conviction.cfm
"There is no Federal law that clearly prohibits an employer from asking about arrest and conviction records. However, using such records as an absolute measure to prevent an individual from being hired could limit the employment opportunities of some protected groups and thus cannot be used in this way.
Since an arrest alone does not necessarily mean that an applicant has committed a crime the employer should not assume that the applicant committed the offense. Instead, the employer should allow him or her the opportunity to explain the circumstances of the arrest(s) and should make a reasonable effort to determine whether the explanation
is reliable.
Even if the employer believes that the applicant did engage in the conduct for which he or she was arrested that information should prevent him or her from employment only to the extent that it is evident that the applicant cannot be trusted to perform the duties of the position when
•considering the nature of the job,
•the nature and seriousness of the offense,
•and the length of time since it occurred.
This is also true for a conviction.
Several state laws limit the use of arrest and conviction records by prospective employers. These range from laws and rules prohibiting the employer from asking the applicant any questions about arrest records to those restricting the employer's use of conviction data in making an employment decision.
---Meaning companies with blanked do not hire felon policies may very well be breaking the law, this will likely be in Supreme Court soon. In Indiana arrest records are not allowed to be used but the practice is standard. Gonna be some lawsuits
You are correct, blatant, open, no hiring of felons practices may have grounds for lawsuits. I myself have seen TV commercials where they say that they don't hire felons. The majority of companies are not silly enough to make such a public statement. You speak of the ACLU and blanket no hiring practice lawsuits. How do they intend to prove that the reason a person was not hired was because they were a felon? Have you really even considered this? Its not like we have a banner saying "we are not going to hire a felon". We aren't going to put on the application "Rejected because of a felony". We subcontract our background checks to companies and "they" decide who passes and who doesn't. At least that is what is stated if the issue ever does come up. Of course we have the final say but, the results are going to be the same. If it ever does come up we will always give another "valid" reason why the applicant was not hired. Unless the ACLU can read peoples minds as to why a person was not hired, or if the company was stupid enough to put it down on paper, that the reason an applicant was not hired was because they are a felon, nothing will ever come of such a lawsuit. Besides I doubt if the ACLU or court systems have the resources to audit every company in the United States to prove discrimination. I have reviewed the anti-discrimination law myself. We have quite a bit of leeway there. It says that an employer cannot discriminate against a felon if the position they are applying for is not related to the type of felony the recieved. Or something to that effect. If for example they were charged with shoplifting, I can say they may steal from us. If it was domestic or assaut related, we can say they may be a threat to coustomers if some coutomer is not happy with a purchase and confronts the employee. If it was drug related, we can say we need someone who has proven to be more reliable when it comes to showing up for work. And the list goes on and on. You are very naive if you believe otherwise.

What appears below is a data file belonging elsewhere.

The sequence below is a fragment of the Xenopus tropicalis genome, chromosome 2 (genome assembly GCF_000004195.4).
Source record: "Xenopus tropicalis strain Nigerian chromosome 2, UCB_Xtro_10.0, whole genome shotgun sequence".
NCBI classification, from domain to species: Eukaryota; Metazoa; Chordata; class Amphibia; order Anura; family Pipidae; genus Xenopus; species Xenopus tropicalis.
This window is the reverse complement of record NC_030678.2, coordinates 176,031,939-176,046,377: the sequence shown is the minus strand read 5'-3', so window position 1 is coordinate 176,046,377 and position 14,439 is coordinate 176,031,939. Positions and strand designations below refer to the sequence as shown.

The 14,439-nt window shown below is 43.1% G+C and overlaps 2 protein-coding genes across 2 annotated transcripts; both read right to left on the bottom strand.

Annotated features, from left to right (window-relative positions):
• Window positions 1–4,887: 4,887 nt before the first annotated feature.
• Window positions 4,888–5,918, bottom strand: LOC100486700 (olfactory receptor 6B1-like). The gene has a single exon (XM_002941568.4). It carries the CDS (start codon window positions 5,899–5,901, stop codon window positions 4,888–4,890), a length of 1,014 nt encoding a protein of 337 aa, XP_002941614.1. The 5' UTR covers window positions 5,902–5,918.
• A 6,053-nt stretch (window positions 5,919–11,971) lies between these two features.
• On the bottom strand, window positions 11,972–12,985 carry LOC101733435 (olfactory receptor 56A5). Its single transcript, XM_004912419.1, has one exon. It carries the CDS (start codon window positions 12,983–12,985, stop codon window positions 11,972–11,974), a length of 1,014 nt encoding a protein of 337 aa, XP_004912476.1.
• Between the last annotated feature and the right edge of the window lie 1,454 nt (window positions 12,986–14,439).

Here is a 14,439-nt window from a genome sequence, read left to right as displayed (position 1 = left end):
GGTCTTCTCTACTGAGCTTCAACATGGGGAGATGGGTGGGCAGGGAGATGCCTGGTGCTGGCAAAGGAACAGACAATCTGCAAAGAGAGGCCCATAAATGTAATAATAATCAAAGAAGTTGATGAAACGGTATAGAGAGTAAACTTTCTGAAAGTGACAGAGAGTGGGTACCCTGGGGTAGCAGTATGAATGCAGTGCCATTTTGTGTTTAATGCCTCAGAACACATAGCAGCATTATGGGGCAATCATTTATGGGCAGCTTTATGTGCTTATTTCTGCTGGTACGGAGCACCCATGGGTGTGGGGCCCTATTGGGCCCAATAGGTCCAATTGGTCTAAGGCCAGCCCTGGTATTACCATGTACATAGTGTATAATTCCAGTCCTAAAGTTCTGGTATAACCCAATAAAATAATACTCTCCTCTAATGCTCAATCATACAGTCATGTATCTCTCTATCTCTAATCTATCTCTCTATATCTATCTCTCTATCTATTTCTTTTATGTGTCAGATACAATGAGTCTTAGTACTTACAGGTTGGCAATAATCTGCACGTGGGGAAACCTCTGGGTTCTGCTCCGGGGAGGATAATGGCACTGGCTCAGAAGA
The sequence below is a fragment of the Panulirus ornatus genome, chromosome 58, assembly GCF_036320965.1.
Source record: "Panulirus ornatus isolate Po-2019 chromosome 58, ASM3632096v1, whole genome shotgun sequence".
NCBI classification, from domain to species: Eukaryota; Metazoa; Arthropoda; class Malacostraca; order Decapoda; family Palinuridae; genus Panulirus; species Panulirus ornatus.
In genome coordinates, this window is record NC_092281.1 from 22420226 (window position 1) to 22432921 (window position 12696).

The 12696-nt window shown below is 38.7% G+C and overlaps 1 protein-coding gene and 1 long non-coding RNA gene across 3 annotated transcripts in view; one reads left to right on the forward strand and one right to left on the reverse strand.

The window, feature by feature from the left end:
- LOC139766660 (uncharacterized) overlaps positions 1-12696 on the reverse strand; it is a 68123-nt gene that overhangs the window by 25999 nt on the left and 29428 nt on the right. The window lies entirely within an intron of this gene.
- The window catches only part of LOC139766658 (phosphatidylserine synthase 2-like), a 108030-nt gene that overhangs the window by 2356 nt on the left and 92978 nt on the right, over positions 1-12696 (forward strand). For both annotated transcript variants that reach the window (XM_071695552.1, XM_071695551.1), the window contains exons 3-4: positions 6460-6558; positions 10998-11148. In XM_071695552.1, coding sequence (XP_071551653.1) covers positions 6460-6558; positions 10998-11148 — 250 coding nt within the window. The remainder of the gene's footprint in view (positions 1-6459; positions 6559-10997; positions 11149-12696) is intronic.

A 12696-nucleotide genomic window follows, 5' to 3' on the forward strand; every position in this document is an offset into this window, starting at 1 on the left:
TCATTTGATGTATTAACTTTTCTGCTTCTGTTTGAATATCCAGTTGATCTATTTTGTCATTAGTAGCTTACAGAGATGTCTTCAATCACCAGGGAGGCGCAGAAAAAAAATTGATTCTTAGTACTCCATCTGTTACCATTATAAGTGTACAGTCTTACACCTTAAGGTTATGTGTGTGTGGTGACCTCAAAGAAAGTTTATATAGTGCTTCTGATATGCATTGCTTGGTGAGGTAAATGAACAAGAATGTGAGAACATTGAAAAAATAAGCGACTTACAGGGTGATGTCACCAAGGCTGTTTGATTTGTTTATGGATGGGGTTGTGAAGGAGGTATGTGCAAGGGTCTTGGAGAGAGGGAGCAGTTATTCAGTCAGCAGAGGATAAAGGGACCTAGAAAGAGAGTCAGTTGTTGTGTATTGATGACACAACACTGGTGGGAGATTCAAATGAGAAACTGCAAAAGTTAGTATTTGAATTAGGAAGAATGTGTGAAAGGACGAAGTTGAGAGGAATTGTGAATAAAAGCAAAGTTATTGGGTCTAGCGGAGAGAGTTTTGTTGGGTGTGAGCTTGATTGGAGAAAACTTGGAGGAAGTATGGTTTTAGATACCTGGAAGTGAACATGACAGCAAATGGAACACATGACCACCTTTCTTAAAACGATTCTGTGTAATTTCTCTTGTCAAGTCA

Anti-D

Elizabethtown, KY

#22 Jun 11, 2013
Senate Judiciary Committee Members:

Sen.(Whitney Westerfield)[Chair]
Sen. Katie Stine [Vice Chair]
Sen. Perry B. Clark
Sen. Carroll Gibson
Sen. Sara Beth Gregory
Sen. Ray S. Jones II
Sen. Jerry P. Rhoads
Sen. John Schickel
Sen. Dan "Malano" Seum
Sen. Robert Stivers II
Sen. Robin L. Webb

http://www.lrc.ky.gov/Committee/interim%20joi ...
Trust Nobody

Hopkinsville, KY

#23 Jun 12, 2013
There is a legal way to get your record cleared. You have to hire an attorney in the county where you were convicted and jump through the hoops. This will also restore your civil rights.

Mouse wrote that employers are violating civil rights(paraphrase) well, no convicted felon has civil rights. They have humanitarian rights.